Deutsche Bank revolutionizes FX – again
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Foreign Exchange

Deutsche Bank revolutionizes FX – again

Autobahn app store opened; Offers tailored solutions for all clients

Deutsche Bank has been at the top of the FX industry for more than eight years following its win in this year’s Euromoney FX survey. But its position has come under threat in recent years as the other big guns in FX have sought to close the gap with what has essentially been a combination of technological aptitude and aggressive market making.

But Deutsche has just moved up a gear, with the relaunch of its ground-breaking electronic trading platform, Autobahn. Autobahn was introduced to the FX markets just over a decade ago, took the market by storm and became a market leader.

The new version, in an age when almost all work processes in the FX markets are automated, is designed around providing a range of components to fit the particular needs of individual clients. It includes services for pre-trade and post-trade workflow, execution, analytics and market data, to market research and trader commentary via the Autobahn app market.

This market will initially offer a selection of more than 160 apps to suit the specific needs of individual clients, whether that is for prime-broker clients, or real-money investors and corporations with extensive workflow requirements.

Go bespoke

"You can now build your own Autobahn for the functionality that you want as a client," says Zar Amrolia, Deutsche’s global head of foreign exchange. "It’s a very modular approach; a bespoke Autobahn. These days, you just can’t have a one-size-fits-all offering, you have to go bespoke."

The app-based electronic distribution system is the first of its kind at the institutional end of the financial services industry, and has been designed as such to give flexibility around products offered and functionality to suit a changing regulatory environment, where there is an increasing need for automated reporting.

Zar Amrolia, Deutsche’s global head of foreign exchange
Zar Amrolia, Deutsche’s global head of foreign exchange 

Furthermore, as regulations dictate new products or services, new apps can easily be incorporated into the existing infrastructure.

"One of the reasons why we did that is because of the changes in market structure, and our belief that clients are going to need to turn around their post-trade operations a lot quicker given some of the regulations," says Ian O’Flaherty, global head of FX e-sales. "This will help them do it."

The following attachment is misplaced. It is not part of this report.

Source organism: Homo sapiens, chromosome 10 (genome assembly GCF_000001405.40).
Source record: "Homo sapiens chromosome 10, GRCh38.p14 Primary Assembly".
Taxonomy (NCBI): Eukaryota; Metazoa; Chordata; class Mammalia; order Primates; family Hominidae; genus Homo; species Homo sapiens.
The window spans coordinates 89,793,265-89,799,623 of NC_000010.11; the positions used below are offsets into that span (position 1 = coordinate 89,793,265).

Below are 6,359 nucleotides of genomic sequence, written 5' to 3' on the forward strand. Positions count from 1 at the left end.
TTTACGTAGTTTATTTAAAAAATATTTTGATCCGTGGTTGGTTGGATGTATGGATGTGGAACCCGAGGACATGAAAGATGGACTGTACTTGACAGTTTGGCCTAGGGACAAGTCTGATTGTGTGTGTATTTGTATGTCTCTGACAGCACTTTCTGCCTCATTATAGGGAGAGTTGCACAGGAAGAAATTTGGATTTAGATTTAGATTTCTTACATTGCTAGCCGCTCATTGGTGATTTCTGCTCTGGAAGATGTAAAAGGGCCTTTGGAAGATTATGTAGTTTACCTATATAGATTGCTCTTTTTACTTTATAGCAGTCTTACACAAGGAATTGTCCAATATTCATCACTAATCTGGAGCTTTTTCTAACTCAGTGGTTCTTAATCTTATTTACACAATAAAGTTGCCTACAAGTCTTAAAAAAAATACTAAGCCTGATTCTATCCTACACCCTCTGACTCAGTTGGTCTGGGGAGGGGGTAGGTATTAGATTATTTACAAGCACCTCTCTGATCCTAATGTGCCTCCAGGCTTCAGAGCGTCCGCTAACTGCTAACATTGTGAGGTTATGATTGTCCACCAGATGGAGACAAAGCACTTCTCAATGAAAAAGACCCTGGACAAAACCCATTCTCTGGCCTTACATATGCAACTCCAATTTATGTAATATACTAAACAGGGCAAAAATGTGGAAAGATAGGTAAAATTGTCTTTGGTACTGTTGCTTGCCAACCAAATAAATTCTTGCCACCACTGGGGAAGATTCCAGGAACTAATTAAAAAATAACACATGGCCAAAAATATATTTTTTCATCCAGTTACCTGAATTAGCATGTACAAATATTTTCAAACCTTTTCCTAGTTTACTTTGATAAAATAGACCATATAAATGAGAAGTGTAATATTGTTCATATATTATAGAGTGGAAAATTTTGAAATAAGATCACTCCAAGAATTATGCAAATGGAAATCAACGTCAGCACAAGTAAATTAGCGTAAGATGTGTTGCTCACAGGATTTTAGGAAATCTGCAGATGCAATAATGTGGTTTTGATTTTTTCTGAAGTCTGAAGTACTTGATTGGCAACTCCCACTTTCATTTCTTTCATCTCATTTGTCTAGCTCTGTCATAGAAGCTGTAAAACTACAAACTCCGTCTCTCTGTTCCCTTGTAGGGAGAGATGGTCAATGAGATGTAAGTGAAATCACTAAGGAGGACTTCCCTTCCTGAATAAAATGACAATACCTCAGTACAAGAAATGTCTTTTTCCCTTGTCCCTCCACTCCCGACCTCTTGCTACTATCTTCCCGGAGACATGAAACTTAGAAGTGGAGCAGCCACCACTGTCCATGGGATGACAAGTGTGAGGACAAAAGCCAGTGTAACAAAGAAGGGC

The key innovation of this new-generation single-dealer platform (SDP) is the creation of an integrated trade blotter, which records a client’s trades across all types of execution formats in real time. Such a level of granularity, available in real time, has not been available before. Deutsche believes it will foster a more informed dialogue between the client and the salesperson.

"We now have the medium whereby the client and the salesperson can see all the trades that they’ve executed electronically, all the trades that they’ve executed by voice and all the trades they’ve executed by third-party platforms with Deutsche," says Amrolia. "That’s an incredibly powerful value proposition."

Previously, such analytics would have taken as long as a day to extract from three separate databases, which for active clients would already be out of date. Moreover, says Deutsche, it signals the morphing of two functions into a new hybrid sales force, which brings together the skills of e-trading, voice trading, market intelligence and value-add solutions.

The first generation of SDPs were more siloed and less compatible. On one side, the electronic sales people, who were technology literate, were primarily tasked with rolling out the platform to clients and developing better functionality. The voice salesperson, conversely, offered market intelligence and valued-added hedging ideas to clients. Now these two functions are being combined.

"This is the first step towards where a single salesperson will be entirely comfortable talking to clients about their risk and their execution method, and be able to react when a client says ‘let’s create an algorithm, or an API’," says O’Flaherty. "The salesperson of the future will have no problem talking electronic, voice, risk and value added."

The new Autobahn also attempts to bring about a more universal adoption of SDPs by clients. Use of first-generation SDPs was typically more prevalent among bank and hedge fund clients, and less so for real-money and corporate customers.

This was because the one-size-fits-all model did not always match the fragmented workflow requirements of clients – for instance, fund managers who trade multiple accounts, or multinational corporates with offshore subsidiaries.

Back office

"Corporates and real money care more about their back-end processes, the post-trade functionality, than they do about the liquidity function, or how the user interface looks," says Amrolia. "We’ve invested heavily in our post-trade functionality, and making that available to clients that want to see it."

Real-money clients can customize the trade blotter to suit their requirements. It will enable them to book trades into those various accounts, and then create reports by various criteria, such as by currency, by voice or by electronic, roll spot trades to multiple forward dates and aggregate trade tickets with the press of a button.

The existing blotter functionality applies to cash trades but Deutsche will soon roll out an application for options and structured products. 

This story first appeared on EuromoneyFXNews.

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